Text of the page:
Oct 4 2020 Reflection
Sunday 4 October 2020
First Reading: IS 5:1-7
The vineyard of the Lord is the house of Israel.
PS 80:9, 12, 13-14, 15-16, 19-20
Second Reading: PHIL 4:6-9
Gospel Reading: MT 21:33-43
Today’s Note: Twenty-seventh Sunday in Ordinary Time
Jesus said to the chief priests and the elders of the people:
“Hear another parable.
There was a landowner who planted a vineyard,
put a hedge around it, dug a wine press in it, and built a tower.
Then he leased it to tenants and went on a journey.
When vintage time drew near,
he sent his servants to the tenants to obtain his produce.
But the tenants seized the servants and one they beat,
another they killed, and a third they stoned.
Again he sent other servants, more numerous than the first ones,
but they treated them in the same way.
Finally, he sent his son to them, thinking,
‘They will respect my son.’
But when the tenants saw the son, they said to one another,
‘This is the heir.
Come, let us kill him and acquire his inheritance.’
They seized him, threw him out of the vineyard, and killed him.
What will the owner of the vineyard do to those tenants when he comes?”
They answered him,
“He will put those wretched men to a wretched death
and lease his vineyard to other tenants
who will give him the produce at the proper times.”
Jesus said to them, “Did you never read in the Scriptures:
The stone that the builders rejected
has become the cornerstone;
by the Lord has this been done,
and it is wonderful in our eyes?
Therefore, I say to you,
the kingdom of God will be taken away from you
and given to a people that will produce its fruit.”
Let me now sing of my friend . . . concerning his vineyard. (Isaiah 5:1)
Vineyards appear in Scripture time and again. In fact, they are in three of today’s four readings. Usually, as today’s psalm response says, a vineyard is “the house of Israel,” which belongs to God.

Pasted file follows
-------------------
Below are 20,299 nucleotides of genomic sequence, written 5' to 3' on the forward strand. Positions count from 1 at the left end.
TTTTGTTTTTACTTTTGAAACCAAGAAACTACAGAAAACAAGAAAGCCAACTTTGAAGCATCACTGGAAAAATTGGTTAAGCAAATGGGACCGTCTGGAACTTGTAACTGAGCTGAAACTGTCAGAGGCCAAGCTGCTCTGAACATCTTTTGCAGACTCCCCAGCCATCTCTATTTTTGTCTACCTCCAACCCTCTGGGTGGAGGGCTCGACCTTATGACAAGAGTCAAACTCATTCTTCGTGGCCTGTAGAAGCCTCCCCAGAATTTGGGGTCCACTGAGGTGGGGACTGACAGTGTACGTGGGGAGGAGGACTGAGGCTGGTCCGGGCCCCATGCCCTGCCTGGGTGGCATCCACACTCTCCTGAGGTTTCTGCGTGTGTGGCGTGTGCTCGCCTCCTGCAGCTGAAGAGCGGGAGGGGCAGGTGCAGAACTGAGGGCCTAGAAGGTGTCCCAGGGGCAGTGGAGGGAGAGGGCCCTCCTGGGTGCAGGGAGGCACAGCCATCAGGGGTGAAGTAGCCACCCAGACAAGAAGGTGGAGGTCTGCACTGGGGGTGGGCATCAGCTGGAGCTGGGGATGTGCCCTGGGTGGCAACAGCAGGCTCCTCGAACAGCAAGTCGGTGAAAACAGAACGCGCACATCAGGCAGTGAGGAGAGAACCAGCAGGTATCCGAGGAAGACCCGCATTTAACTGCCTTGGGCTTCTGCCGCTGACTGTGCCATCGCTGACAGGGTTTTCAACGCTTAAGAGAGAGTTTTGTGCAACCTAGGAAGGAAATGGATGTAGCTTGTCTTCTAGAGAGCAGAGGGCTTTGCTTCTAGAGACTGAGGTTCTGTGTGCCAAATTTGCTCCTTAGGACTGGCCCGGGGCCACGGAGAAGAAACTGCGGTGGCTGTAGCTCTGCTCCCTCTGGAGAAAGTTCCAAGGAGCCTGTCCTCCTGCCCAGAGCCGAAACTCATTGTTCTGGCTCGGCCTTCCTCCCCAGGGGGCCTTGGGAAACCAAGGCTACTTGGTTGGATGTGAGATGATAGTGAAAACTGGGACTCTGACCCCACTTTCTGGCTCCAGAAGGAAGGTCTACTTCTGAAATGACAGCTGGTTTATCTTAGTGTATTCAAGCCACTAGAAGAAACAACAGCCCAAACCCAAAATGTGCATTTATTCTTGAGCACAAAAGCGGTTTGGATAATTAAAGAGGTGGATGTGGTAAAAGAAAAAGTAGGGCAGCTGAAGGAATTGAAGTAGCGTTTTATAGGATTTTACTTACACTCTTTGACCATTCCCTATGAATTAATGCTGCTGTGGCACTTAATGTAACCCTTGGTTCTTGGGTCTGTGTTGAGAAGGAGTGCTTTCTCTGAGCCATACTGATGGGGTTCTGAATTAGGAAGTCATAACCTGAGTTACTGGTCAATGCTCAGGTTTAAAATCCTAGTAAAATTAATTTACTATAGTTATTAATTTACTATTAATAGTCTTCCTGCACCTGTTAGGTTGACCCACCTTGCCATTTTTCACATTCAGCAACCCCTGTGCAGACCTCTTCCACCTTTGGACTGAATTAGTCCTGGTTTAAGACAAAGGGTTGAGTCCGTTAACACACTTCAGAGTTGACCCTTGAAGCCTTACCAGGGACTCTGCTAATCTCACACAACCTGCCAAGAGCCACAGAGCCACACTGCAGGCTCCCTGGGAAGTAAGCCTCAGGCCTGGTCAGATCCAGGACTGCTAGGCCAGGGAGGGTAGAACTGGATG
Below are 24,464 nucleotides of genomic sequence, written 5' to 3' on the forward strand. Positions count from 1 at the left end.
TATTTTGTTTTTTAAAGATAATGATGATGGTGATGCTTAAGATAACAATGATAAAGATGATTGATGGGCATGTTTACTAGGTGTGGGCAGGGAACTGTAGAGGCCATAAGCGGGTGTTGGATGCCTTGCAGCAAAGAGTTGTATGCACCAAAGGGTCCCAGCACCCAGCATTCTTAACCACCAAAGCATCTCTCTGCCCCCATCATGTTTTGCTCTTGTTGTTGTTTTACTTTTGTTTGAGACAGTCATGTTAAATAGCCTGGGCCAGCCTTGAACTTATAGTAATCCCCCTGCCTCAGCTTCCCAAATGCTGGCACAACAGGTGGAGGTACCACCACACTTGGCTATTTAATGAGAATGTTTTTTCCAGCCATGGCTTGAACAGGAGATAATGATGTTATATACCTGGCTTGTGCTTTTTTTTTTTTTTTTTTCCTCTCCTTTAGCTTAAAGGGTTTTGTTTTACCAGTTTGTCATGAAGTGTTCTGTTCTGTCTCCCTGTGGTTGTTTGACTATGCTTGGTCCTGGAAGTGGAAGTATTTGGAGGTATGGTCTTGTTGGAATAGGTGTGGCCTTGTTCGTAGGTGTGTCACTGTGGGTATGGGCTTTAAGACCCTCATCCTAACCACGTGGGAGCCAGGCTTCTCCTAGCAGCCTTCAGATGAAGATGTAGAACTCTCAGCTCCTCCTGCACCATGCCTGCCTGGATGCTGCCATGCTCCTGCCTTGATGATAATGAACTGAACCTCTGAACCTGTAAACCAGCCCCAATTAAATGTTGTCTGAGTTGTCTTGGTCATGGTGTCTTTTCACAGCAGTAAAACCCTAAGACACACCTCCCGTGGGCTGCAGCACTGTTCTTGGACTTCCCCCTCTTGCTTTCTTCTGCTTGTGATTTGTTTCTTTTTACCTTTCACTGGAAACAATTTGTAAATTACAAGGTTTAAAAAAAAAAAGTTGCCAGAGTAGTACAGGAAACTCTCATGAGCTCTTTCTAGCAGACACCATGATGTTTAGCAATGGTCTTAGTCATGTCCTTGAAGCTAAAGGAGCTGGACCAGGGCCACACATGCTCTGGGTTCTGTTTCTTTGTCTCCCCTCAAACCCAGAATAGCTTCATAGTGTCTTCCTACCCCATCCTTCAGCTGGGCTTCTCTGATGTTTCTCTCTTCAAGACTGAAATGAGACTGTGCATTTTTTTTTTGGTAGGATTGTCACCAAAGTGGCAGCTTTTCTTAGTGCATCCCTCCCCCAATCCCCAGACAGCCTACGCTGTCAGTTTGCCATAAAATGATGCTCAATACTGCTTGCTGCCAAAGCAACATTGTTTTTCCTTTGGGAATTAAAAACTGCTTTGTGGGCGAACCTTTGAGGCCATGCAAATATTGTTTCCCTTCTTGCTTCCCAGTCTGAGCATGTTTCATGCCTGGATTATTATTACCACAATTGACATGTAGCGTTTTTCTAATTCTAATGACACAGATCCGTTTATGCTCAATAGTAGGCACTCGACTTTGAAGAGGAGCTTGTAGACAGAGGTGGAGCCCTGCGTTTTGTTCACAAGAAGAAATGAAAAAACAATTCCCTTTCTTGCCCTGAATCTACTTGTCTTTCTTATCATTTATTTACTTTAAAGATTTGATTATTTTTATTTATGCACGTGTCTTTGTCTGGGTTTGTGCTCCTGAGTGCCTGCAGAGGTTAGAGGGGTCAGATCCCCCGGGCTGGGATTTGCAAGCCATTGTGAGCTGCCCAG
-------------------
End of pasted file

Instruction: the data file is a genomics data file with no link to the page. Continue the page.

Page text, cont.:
Isaiah’s song of the vineyard seems to be a gloomy tale for Israel—a carefully cultivated vineyard bearing only wild grapes, and an owner who allows it to fall to ruin. While Isaiah doesn’t guarantee what God will do with his people, it’s pretty certain that if nothing changes and they continue in their sin, they will experience the effects of cutting themselves off from God.
But even in the midst of this grim story, there is hope. Don’t forget that the landowner tirelessly cultivates his vineyard. He doesn’t give up! Yes, God expects to see fruit from his people, but only because he knows we can bear fruit. And yes, when we separate ourselves from God, we experience the consequences. But God constantly calls us back and offers us his help. That’s cause for hope.
Think about the way Isaiah’s landowner took great pains to prepare and protect his vineyard. He planted it in fertile, well-cleared soil. He planted a hedge around it and built a tower to watch for enemies. Similarly, God plants us in his grace and gives each one of us all the nourishment we need to flourish under his care.
Baptism makes you his own. The Sacraments of the Eucharist and Reconciliation nourish and restore you. The Holy Spirit lives in you and, like living water, helps you grow in holiness. What’s more, your brothers and sisters in the Lord, like the other vines in the vineyard, support and encourage you along the way.
God takes great pains to cultivate you like a precious vine. The grace for you to grow to love him more and bear fruit for his kingdom—it’s all there waiting for you. Take hold of it!
“Heavenly Father, help me to respond to your relentless grace and to bear fruit for you!”